The HBO series Game of Thrones is heavily reviewed, and analyzed in the cyber world, revealing a clash of ‘taste’ cultures, and highlighting the fact television shows do not just appeal to a single style of audience or type of fan. In the lecture we looked at the idea of taste and cultural discrimination. It seems that even with television there is a hierarchy of what is acceptable to watch, and what is not; deemed ‘low brow’ television. Game of Thrones falls into the fantasy genre of television, a genre that is typically considered, and stereotyped as ‘low brow’ and appealing to a ‘geeky’ audience, who are active in the cyber world. Such shows are generally criticized, as their appeal to those outside their particular target audience is quite low. Game of Thrones however, has a fan base that stretches outside the traditional small niche of fans of the fantasy genre. However some may be led to question or feel guilty about their fandom, thanks to reviews that criticize their tastes without fully understanding the appeal of such a show, and the fact that there is such an abundance of shows available. This point was well summed up in a quote from the lecture – “Our daily lives conspire against us. We live in a tasteful world. We are surrounded by people of taste. Worst of all, we ourselves must constantly choose from a wealth of options open to us; we are seduced by our own preferences our likes and our dislikes. How can we possibly aspire to tastelessness? And why, after all, should we?” (W. Brooks, ‘On Being Tasteless’ 1982).
Taste is very specific to the individual concerned, and determines desirable and undesirable ways of relating to texts and cultural forms. This idea as discussed in the lecture becomes apparent in the particular reviews of Game of Thrones. It is clear in Ginia Bellafante’s review in the NY Times that she isn’t a fan of the show. The show obviously doesn’t match her particular tastes in television, evidenced in her unfavourable review. She argues that Game of Thrones is “boy fiction patronizingly turned out to reach the populations other half” (Bellafante, 2011) through its illicitness, and does not believe the show has a place on HBO. She believes that “When the network ventures away from its instincts for real-world sociology, as it has with the vampire saga “True Blood,” things start to feel cheap, and we feel as though we have been placed in the hands of cheaters” (Bellafante, 2011). This is of course her opinion, and she is entitled to it, however it highlights this clash of tastes, where fantasy is considered of lower status. Asserting her opinion, “If you are not averse to the Dungeons & Dragons aesthetic, the series might be worth the effort. If you are nearly anyone else, you will hunger for HBO to get back to the business of languages for which we already have a dictionary” (Bellafante, 2011), she is deterring potential audiences, particularly females, by suggesting if they were to watch the show then they would be like the geeky fans of the fantasy genre.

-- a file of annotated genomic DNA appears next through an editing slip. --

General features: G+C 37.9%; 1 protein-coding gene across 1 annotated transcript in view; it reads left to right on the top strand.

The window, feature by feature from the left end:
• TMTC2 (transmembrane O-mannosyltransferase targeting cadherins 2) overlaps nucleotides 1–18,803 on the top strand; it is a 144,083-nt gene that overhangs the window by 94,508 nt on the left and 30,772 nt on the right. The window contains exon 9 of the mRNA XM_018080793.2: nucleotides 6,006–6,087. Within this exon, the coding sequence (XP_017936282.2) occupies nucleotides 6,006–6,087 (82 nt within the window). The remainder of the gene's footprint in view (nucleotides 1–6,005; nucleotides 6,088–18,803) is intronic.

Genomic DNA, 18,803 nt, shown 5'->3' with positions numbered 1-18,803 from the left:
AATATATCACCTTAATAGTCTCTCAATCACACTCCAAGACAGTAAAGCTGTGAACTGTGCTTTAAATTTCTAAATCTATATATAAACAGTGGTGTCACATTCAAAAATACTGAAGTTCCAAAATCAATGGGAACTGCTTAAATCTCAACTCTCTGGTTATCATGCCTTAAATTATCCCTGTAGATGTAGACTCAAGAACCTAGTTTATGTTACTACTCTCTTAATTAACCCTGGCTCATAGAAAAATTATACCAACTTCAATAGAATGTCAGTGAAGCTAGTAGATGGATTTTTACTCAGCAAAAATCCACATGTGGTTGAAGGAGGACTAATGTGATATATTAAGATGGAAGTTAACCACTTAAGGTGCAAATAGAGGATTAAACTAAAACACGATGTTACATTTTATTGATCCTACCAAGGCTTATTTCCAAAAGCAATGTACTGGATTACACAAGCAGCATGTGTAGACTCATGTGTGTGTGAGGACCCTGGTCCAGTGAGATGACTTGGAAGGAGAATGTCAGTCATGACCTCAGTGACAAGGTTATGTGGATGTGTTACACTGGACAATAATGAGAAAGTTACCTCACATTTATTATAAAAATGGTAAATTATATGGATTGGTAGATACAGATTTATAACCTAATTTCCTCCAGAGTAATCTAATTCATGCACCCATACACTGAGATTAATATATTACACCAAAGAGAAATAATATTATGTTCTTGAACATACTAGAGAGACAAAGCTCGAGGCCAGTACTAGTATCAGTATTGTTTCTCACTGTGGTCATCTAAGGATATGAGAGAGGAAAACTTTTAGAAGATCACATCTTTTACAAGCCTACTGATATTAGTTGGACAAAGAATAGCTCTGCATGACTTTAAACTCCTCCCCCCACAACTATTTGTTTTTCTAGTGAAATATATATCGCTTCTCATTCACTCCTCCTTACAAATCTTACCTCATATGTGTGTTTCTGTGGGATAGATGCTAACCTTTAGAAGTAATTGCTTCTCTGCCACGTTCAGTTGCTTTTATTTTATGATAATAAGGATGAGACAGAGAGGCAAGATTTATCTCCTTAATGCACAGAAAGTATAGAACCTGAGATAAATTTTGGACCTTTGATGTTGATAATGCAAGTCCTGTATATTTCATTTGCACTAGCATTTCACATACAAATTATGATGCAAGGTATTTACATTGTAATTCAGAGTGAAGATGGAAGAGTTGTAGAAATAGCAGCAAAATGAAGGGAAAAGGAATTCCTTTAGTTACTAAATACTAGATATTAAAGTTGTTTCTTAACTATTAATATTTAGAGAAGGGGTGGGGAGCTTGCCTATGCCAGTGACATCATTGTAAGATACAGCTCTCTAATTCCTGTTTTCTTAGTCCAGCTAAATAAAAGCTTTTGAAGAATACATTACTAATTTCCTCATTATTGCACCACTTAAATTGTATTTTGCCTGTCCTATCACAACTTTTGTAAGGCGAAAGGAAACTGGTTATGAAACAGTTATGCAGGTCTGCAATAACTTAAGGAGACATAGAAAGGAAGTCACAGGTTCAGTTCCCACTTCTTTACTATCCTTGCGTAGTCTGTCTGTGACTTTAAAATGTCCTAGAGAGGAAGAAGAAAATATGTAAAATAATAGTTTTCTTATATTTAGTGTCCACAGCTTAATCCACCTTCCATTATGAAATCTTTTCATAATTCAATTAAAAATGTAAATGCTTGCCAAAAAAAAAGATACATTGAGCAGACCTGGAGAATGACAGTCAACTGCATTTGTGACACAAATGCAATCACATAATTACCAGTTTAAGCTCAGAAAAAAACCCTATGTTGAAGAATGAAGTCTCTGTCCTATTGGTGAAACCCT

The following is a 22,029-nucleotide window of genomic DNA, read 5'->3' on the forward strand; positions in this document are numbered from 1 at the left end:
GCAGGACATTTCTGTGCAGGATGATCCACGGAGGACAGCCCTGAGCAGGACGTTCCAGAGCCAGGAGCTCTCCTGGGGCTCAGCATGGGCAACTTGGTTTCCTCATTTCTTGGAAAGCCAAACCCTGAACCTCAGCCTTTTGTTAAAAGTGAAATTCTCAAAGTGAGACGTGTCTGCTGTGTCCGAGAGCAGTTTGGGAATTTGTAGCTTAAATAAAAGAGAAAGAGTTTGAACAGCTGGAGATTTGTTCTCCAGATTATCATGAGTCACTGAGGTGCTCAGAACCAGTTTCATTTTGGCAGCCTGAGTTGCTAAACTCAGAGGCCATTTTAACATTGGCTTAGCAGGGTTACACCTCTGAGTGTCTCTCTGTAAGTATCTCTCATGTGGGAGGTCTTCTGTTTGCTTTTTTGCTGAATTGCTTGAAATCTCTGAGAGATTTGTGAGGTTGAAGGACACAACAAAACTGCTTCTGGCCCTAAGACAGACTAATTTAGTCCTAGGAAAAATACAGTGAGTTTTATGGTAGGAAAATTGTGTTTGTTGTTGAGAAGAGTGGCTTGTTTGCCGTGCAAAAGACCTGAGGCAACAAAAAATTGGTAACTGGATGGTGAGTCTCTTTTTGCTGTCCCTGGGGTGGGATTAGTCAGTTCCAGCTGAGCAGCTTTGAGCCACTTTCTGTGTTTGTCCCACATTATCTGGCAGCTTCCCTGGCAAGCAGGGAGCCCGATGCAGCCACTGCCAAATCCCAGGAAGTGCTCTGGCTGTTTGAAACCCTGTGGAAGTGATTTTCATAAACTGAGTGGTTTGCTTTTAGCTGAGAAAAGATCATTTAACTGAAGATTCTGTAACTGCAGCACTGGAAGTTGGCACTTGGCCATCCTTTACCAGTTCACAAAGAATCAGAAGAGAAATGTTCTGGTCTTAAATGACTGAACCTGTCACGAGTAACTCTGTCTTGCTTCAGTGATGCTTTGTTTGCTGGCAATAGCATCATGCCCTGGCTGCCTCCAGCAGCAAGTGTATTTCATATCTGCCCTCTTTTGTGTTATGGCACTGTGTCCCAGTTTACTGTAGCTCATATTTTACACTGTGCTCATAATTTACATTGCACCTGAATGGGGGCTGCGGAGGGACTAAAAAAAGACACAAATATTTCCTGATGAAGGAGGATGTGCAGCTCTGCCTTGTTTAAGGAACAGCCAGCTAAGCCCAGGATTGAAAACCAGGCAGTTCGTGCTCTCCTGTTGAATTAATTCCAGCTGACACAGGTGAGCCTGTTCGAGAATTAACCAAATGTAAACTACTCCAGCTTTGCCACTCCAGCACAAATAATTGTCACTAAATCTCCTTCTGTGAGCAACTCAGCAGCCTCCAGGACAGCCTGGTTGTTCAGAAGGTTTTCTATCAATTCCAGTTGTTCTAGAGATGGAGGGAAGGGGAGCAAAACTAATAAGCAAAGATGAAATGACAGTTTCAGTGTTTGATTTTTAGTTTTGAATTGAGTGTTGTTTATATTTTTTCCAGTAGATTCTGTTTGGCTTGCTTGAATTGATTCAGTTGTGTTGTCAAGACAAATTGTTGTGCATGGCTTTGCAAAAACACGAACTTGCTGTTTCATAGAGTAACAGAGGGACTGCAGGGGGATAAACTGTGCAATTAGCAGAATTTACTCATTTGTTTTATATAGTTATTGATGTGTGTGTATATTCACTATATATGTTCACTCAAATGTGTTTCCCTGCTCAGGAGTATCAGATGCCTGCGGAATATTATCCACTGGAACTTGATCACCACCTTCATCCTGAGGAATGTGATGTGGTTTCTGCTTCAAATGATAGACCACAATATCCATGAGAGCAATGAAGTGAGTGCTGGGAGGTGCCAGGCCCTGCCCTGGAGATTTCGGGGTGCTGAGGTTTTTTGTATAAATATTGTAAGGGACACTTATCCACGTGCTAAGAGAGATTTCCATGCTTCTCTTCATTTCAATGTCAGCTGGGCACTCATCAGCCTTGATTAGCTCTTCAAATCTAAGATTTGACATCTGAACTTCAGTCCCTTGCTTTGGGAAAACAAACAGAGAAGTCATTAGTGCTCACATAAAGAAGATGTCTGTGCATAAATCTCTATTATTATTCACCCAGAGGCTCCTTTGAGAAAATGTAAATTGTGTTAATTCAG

Such a review was bound to see rebuttals, and it sure did with a string of fans responding on various online forums. In response to Bellafante’s claims about gender, one female fan wrote “Any geek girl (wait, do I need to explain that term to you) would happily tell you that she’s looking forward to Game of Thrones. Not because of the sex, but because of the story, the intrigue, the swordplay and — oh yeah, I forgot — the fact that it’s based on books they’ve read” (Geek Girl Diva). And this is just one example, many reviews of the show have been carefully unpacked and critiqued, largely due to a legion of loyal fans who are active online. This trend has been recognized with one reviewer, suggesting that “Game of Thrones‘ built-in fanbase has created a scenario not unlike the Rottenwatch trend within film, as each review is dissected and analyzed in order to explain – or, rather, explain away – the writer’s disappointment”. (McNutt, 2011).
What this abundance of coverage reveals is that Game of Thrones has a very large fan base, the ultimate active audience. Fans are often stereotyped as “cultural ‘others’ – as obsessive, freakish, hysterical, infantile and regressive social subjects. (M. Hills 2007). Traditionally, pop cultures take on fandom has typically been of “distaste and critique, with fans’ emotional attachments to media texts and celebrities being viewed as ‘irrational’” (M. Hills 2007). However this view of fans is changing, as fans become more mainstreamed thanks to technologies, most notably the Internet. ‘Fanish modes of engagement’ have become more mainstreamed – a fan only has to read an article like Bellafante’s in the NY Times, a mainstream newspaper, and then comment on it.
Television really is a matter of personal taste, and different audiences will ‘read’ texts very differently. Despite the fact that there is no right or wrong taste, there is still discourse that allows for ‘superior’ tastes to function. Game of Thrones highlights this, with much debate surrounding whether or not this is quality ‘tasteful’ television.